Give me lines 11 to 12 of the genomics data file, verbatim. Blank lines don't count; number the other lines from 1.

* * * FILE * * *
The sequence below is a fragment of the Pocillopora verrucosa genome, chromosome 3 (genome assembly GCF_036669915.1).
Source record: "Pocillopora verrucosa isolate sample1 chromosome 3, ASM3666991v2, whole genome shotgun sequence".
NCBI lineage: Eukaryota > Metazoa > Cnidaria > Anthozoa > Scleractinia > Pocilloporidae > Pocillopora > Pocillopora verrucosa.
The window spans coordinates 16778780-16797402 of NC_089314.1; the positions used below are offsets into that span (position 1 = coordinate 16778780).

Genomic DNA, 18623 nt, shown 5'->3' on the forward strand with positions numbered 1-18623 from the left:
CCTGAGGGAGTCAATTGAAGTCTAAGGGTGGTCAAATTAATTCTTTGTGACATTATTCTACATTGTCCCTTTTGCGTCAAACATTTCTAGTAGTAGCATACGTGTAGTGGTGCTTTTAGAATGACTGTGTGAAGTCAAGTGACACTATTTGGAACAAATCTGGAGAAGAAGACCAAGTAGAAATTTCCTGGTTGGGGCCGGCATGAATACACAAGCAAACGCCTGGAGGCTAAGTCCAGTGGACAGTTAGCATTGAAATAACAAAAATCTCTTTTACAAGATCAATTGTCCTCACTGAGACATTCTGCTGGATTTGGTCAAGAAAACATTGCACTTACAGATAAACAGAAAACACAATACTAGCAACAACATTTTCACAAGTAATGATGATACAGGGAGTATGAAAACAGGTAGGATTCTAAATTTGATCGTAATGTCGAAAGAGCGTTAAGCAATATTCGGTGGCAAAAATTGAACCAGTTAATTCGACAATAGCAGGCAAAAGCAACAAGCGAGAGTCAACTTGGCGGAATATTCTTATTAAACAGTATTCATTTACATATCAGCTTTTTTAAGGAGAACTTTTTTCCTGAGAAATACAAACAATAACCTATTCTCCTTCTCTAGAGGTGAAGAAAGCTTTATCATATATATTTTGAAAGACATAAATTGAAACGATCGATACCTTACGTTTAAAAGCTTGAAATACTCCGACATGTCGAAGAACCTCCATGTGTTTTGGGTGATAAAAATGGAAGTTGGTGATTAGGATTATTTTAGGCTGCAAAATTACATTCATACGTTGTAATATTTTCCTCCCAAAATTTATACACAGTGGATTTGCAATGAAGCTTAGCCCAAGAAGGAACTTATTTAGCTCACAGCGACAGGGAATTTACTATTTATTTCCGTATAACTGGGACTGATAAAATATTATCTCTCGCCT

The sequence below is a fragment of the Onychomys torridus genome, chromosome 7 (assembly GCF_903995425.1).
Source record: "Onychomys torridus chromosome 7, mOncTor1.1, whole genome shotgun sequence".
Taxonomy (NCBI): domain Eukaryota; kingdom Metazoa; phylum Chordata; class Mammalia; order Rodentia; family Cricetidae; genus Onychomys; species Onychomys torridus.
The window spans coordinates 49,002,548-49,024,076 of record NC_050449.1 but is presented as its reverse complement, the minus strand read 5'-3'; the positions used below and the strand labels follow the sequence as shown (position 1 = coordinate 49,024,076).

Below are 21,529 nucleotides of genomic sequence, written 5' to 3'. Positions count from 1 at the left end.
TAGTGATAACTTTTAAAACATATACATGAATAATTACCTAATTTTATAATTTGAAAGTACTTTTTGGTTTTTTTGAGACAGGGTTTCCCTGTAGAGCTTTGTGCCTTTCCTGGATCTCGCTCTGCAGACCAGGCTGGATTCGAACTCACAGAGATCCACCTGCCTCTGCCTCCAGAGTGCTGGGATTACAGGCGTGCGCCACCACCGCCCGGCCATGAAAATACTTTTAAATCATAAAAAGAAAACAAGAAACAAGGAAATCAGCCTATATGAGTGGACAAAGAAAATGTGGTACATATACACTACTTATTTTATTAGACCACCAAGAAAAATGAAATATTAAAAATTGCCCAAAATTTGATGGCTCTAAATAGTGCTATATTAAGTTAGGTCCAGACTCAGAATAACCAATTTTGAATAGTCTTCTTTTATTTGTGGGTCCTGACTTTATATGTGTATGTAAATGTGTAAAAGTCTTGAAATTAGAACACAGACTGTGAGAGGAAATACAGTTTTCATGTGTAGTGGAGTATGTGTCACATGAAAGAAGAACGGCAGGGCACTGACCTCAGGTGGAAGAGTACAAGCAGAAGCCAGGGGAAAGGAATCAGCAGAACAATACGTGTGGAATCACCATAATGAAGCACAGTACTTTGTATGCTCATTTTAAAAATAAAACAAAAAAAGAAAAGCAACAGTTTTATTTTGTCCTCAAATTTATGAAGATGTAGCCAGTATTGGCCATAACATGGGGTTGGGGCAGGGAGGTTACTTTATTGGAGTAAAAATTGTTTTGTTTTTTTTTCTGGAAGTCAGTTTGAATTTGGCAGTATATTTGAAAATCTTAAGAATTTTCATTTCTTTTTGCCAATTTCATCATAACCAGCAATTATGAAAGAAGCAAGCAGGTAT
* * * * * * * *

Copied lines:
Below are 21,529 nucleotides of genomic sequence, written 5' to 3'. Positions count from 1 at the left end.
TAGTGATAACTTTTAAAACATATACATGAATAATTACCTAATTTTATAATTTGAAAGTACTTTTTGGTTTTTTTGAGACAGGGTTTCCCTGTAGAGCTTTGTGCCTTTCCTGGATCTCGCTCTGCAGACCAGGCTGGATTCGAACTCACAGAGATCCACCTGCCTCTGCCTCCAGAGTGCTGGGATTACAGGCGTGCGCCACCACCGCCCGGCCATGAAAATACTTTTAAATCATAAAAAGAAAACAAGAAACAAGGAAATCAGCCTATATGAGTGGACAAAGAAAATGTGGTACATATACACTACTTATTTTATTAGACCACCAAGAAAAATGAAATATTAAAAATTGCCCAAAATTTGATGGCTCTAAATAGTGCTATATTAAGTTAGGTCCAGACTCAGAATAACCAATTTTGAATAGTCTTCTTTTATTTGTGGGTCCTGACTTTATATGTGTATGTAAATGTGTAAAAGTCTTGAAATTAGAACACAGACTGTGAGAGGAAATACAGTTTTCATGTGTAGTGGAGTATGTGTCACATGAAAGAAGAACGGCAGGGCACTGACCTCAGGTGGAAGAGTACAAGCAGAAGCCAGGGGAAAGGAATCAGCAGAACAATACGTGTGGAATCACCATAATGAAGCACAGTACTTTGTATGCTCATTTTAAAAATAAAACAAAAAAAGAAAAGCAACAGTTTTATTTTGTCCTCAAATTTATGAAGATGTAGCCAGTATTGGCCATAACATGGGGTTGGGGCAGGGAGGTTACTTTATTGGAGTAAAAATTGTTTTGTTTTTTTTTCTGGAAGTCAGTTTGAATTTGGCAGTATATTTGAAAATCTTAAGAATTTTCATTTCTTTTTGCCAATTTCATCATAACCAGCAATTATGAAAGAAGCAAGCAGGTAT